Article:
Airborne wind turbines can operate at different altitudes and they are mainly of two types:
- High-altitude wind power
- Crosswind kite power
Both types fall into the wider category called Airborne Wind Energy Systems (AWES).
AWES can “fly” like a kite and harness energy at higher altitude (circa 800m) where wind blows at higher speed and with more consistency. This technology is currently being tested, and it is expected to be commercially ready by next year. Currently, a single kite is expected to have a capacity of 200kW.
Figure 1 – Kiwee One, an airborne wind turbine designed by Kitewinder.
Turbine components and size
The structure of this type of airborne wind turbine will be composed of a parachute or drone-like system needed to fly the turbine which will implement one or more rotors and in certain cases a generator. The kite will be anchored to the ground with an 800-metre-long tether. Currently, the size of this type of turbine is limited (5.5m in wingspan) however the target is to create turbines with a wingspan of 36m.
The potential risks for aviation
It is very likely that this technology will have a significant impact upon aviation and radar.
Airborne wind turbines will of course occupy less horizontal space due to their limited dimensions, but they will be more intrusive than common wind turbines since they will reach higher heights. This characteristic will pose some issues with regards to smooth flight operation not only at nearby airports but also elsewhere.
In this case, sensible solutions to mitigate the issue can be:
- Creating guidance to establish the minimum distance at which aeroplanes can fly,
- Equipping the turbine with an ADS-B transponder in order to improve its geolocation and the data transmission,
- Equipping both the wind turbine and the tether with lights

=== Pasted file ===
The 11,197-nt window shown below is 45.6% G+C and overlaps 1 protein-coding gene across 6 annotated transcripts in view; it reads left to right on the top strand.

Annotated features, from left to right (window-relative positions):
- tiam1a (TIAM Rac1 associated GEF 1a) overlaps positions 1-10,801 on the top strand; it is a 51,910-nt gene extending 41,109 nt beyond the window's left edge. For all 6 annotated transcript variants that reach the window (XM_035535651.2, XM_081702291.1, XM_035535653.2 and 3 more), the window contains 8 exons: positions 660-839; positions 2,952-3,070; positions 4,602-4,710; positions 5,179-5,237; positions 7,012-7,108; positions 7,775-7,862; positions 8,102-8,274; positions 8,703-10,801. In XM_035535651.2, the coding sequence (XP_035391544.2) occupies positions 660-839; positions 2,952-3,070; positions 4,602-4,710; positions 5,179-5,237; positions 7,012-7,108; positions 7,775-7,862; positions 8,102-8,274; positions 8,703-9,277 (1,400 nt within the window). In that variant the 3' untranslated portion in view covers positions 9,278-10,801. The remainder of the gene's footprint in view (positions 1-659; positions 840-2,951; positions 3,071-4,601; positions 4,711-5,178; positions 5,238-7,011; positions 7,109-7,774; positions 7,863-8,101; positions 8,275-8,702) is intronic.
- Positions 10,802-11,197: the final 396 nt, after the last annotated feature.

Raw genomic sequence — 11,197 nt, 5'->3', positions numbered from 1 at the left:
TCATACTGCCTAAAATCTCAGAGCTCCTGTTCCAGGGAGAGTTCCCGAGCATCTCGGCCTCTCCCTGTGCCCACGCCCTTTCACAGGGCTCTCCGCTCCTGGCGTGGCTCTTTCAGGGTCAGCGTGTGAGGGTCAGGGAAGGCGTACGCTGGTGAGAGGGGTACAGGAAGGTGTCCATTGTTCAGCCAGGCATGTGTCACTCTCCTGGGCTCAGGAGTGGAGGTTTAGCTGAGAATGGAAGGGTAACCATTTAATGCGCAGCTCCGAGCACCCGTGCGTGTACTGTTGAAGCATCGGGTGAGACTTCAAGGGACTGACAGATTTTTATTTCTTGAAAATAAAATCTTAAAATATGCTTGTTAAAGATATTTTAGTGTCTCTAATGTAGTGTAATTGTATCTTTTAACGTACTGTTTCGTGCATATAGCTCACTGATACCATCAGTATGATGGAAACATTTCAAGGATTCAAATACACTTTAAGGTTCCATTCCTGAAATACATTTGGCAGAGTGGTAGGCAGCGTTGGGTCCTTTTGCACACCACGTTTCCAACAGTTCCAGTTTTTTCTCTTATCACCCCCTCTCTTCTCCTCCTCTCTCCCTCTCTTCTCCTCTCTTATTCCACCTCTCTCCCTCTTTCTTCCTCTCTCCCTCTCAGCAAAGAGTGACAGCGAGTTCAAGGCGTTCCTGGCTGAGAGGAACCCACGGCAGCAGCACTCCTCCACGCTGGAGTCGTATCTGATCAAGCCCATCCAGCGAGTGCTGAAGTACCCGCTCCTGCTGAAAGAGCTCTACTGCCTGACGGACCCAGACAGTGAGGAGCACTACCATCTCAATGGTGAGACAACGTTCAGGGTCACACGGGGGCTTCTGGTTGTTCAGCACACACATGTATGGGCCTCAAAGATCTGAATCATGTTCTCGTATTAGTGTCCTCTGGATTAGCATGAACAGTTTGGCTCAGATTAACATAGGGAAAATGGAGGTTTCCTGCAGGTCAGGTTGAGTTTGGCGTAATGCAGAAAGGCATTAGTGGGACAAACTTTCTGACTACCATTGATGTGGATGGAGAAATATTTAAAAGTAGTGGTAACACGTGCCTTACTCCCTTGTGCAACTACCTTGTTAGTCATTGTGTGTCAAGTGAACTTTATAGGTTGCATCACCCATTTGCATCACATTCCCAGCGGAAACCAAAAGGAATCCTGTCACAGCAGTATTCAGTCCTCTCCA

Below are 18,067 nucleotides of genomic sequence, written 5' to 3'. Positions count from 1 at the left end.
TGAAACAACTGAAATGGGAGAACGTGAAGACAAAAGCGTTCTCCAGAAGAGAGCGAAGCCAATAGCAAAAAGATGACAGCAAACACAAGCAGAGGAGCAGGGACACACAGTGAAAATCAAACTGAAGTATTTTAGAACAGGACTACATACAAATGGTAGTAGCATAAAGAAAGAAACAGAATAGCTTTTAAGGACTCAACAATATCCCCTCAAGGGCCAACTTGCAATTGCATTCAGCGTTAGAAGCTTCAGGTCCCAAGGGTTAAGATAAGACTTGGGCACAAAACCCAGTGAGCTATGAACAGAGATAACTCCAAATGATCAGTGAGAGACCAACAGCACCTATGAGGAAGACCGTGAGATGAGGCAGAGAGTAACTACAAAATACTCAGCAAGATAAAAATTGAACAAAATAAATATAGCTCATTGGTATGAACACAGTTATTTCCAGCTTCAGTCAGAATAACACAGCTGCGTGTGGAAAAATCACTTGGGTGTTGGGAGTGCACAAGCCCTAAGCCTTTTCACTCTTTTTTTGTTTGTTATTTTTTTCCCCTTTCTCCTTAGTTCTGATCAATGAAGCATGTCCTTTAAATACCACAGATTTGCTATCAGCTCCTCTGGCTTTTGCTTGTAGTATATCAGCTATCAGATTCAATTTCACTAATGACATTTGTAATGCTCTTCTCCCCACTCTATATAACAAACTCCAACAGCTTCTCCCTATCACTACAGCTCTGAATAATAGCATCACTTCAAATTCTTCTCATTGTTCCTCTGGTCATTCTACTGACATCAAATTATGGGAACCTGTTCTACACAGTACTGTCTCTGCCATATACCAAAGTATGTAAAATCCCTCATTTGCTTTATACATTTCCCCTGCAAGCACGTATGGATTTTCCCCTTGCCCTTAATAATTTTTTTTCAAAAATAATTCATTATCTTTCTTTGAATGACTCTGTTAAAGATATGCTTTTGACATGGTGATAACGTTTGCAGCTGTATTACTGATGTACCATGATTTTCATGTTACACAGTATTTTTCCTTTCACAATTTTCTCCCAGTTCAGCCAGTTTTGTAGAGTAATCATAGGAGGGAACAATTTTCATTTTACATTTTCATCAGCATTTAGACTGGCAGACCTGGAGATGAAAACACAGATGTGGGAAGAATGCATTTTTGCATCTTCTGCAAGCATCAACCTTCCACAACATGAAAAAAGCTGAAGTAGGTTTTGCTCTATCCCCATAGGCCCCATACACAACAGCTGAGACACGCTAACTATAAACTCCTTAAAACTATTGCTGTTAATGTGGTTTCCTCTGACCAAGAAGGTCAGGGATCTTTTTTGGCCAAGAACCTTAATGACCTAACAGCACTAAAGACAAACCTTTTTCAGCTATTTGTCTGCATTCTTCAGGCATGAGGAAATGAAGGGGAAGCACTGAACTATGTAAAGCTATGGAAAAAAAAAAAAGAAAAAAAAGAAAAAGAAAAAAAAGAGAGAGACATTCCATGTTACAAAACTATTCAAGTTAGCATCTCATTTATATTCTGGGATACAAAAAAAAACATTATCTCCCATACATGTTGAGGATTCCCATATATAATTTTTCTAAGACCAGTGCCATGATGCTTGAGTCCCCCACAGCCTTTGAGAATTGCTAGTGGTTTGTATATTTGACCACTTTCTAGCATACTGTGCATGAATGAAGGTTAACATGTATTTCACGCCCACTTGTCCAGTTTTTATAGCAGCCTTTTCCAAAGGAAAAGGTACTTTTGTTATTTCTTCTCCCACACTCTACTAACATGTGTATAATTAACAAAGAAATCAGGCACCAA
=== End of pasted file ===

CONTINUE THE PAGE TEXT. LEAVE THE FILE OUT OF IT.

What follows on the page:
With regards to radar the issues might be similar to the one encountered for wind turbines. However, due to the altitude of AWES, the impact can be significant since it will be easier to have line of sight between the turbine and radar, this can lead to:
- Blocking the signal: AWES, despite their small size, can block radar signals. However, signal is often weakened and not fully blocked and most likely the interference with radar will be minimal.
- Reflecting the signal: AWES can reflect radar signals. However, due to their small size impact may be minimal.
- Emitting signals: electronic equipment on board of an AWES can generate fake signals (they might appear as aeroplanes on the radar display). This problem might be exacerbated for those AWES implementing the generator on the flying structure.
AWES technology can expand the potential for wind energy. However, it can pose some problem for aviation. As a small, physical obstacle with a tether it might be hard for pilots to detect the AWES position. Therefore, adequate localisation systems and lighting should be implemented together with efficient guidance. With regards to radar, impacts are expected. However, due to the size of such structures, they might be not significant.
Pager Power has expertise in carrying out radar impact assessments and aerodrome safeguarding assessments and can help developers to assess the risk of AWES upon aviation.
 Kiwee One, an airborne wind turbine designed by Kitewinder, Olivierabristol, date: 01/07/2017, last access: 02/07/2019, accessible at: https://commons.wikimedia.org/wiki/File:Kiwee_One.jpg
 An innovative approach to making electricity from the wind, The Economist, date: 06/07/2019, last access: 02/07/2019, accessible at: https://www.economist.com/science-and-technology/2019/06/06/an-innovative-approach-to-making-electricity-from-the-wind
 Wind Turbines impact upon ADS-B and Multilateration, Andrea Mariano, date: 13/07/2019, last access: 03/07/2019, accessible at: https://www.pagerpower.com/news/wind-turbines-impact-upon-ads-b-and-multilateration/